In light of the ongoing disruption that Coronavirus poses to our lives, which includes the cancellation of our annual MST Research Symposium, we are publishing a series of posts on seniors and their research that have been peer selected for excellence.
We asked each selected student to give us info on their abstract, the biggest takeaway from their internship, and something they were excited about for the upcoming year, as well as a few photos. This post covers MST senior Thomas Hull
Mr. Hull completed his internship through Operation Wallacea, at their research site along the Yarapa River in the Peruvian Amazon. He helped conduct point counts for six species of Ara and Orthopsittaca macaws, which are important indicators of the health of the rainforest. Comparing the data collected from the unprotected Yarapa site to the data collected in 2018 from the nearby Pacaya-Samiria National Reserve, he was able to assess the effectiveness of reserves like Pacaya-Samiria. Read all about his work here: Araand Orthopsittaca Macaw Populations in the Peruvian Amazon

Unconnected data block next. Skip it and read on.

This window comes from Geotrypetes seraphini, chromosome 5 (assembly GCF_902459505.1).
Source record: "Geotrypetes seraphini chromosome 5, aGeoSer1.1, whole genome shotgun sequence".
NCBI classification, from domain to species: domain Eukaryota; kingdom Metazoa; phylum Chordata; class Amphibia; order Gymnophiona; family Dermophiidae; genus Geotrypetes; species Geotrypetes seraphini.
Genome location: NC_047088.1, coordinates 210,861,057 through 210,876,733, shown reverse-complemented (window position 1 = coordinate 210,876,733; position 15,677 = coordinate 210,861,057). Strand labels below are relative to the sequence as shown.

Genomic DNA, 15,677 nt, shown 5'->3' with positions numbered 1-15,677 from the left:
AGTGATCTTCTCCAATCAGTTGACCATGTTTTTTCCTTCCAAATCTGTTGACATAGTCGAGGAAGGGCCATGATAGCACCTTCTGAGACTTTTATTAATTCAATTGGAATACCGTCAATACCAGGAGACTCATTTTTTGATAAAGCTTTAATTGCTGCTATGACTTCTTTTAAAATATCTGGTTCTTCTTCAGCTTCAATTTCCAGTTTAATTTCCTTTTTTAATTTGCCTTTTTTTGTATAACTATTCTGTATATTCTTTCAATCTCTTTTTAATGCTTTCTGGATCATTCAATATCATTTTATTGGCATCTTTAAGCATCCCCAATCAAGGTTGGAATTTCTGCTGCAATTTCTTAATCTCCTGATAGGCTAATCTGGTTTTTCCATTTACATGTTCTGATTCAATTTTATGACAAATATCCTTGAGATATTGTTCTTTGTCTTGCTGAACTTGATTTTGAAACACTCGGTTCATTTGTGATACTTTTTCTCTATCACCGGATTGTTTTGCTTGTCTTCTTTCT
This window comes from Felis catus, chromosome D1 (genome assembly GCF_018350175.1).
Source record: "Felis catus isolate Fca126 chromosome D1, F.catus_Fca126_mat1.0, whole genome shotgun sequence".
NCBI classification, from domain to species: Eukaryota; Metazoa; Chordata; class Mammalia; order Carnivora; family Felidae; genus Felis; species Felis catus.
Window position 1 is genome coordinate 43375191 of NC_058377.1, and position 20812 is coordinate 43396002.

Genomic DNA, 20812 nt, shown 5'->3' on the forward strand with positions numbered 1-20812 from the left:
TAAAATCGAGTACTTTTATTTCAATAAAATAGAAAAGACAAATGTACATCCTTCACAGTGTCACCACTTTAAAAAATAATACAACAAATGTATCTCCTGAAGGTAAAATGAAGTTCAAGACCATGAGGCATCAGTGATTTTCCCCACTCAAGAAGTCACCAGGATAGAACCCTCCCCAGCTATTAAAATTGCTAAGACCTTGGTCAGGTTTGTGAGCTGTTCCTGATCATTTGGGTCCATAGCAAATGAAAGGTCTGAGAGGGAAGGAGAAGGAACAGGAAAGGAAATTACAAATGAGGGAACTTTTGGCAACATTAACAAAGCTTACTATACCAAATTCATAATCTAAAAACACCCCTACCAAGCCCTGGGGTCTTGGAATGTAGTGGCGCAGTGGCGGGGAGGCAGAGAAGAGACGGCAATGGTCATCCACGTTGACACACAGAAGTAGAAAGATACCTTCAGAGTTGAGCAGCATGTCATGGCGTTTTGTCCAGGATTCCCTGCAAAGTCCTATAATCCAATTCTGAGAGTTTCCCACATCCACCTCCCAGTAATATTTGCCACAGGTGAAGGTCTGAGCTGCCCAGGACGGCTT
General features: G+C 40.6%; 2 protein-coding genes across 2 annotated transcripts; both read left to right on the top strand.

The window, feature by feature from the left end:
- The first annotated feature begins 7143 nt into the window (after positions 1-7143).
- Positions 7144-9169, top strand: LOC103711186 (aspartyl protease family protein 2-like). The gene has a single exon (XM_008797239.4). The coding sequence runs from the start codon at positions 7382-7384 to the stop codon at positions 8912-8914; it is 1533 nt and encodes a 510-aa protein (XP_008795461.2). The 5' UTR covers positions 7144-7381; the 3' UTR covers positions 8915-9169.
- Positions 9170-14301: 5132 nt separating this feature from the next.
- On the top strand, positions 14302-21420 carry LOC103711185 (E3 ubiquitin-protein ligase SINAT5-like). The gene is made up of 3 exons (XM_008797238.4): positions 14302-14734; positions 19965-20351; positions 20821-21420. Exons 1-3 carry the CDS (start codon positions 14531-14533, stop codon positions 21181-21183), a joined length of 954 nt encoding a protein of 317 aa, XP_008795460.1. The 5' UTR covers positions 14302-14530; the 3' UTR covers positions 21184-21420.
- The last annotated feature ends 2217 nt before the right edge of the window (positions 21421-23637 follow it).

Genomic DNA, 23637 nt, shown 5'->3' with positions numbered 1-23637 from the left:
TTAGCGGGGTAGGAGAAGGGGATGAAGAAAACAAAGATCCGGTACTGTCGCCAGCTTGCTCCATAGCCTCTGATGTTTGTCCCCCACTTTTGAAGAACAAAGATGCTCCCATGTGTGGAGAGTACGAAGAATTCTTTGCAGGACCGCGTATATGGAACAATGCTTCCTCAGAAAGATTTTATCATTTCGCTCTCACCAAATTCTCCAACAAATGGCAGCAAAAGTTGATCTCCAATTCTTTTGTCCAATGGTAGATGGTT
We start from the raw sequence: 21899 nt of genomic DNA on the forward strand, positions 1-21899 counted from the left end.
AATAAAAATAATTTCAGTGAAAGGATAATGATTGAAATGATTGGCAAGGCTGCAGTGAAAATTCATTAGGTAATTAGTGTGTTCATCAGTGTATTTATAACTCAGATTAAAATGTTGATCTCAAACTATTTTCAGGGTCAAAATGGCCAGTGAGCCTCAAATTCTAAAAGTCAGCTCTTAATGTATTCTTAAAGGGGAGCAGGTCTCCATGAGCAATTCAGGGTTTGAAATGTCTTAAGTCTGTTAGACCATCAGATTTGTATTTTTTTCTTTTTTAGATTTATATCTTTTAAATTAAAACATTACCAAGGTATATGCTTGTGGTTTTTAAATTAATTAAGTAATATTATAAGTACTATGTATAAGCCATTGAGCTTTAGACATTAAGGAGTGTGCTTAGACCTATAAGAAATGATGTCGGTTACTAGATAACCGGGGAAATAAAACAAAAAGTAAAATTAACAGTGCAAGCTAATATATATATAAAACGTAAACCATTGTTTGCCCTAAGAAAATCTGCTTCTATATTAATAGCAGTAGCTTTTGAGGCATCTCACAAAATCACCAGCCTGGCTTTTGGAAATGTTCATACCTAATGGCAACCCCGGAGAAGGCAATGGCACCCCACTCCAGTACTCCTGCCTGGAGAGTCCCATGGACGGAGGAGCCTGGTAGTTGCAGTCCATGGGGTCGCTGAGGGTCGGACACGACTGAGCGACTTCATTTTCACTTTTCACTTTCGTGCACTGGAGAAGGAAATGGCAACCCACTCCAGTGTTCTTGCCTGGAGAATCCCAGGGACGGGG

When asked about what he learned in his internship, he had this to say: “One of the main reasons why I chose this internship was because I had always been interested in field biology as a possible career. This was kind of a test run in field biology for me, and while conducting authentic field research with some of the most kind and knowledgeable biologists I have ever met, I realized that I could see myself doing this for the rest of my life. Now, because of my experience in Peru, I am officially pursuing field biology as a career!”
As for next year, he reports that he’s “… most excited about studying Biological Sciences at Montana State University in Bozeman. I’ve lived in Camas my whole life, so I’m ready to branch out and see what Montana has to offer…which hopefully includes lots of birds!”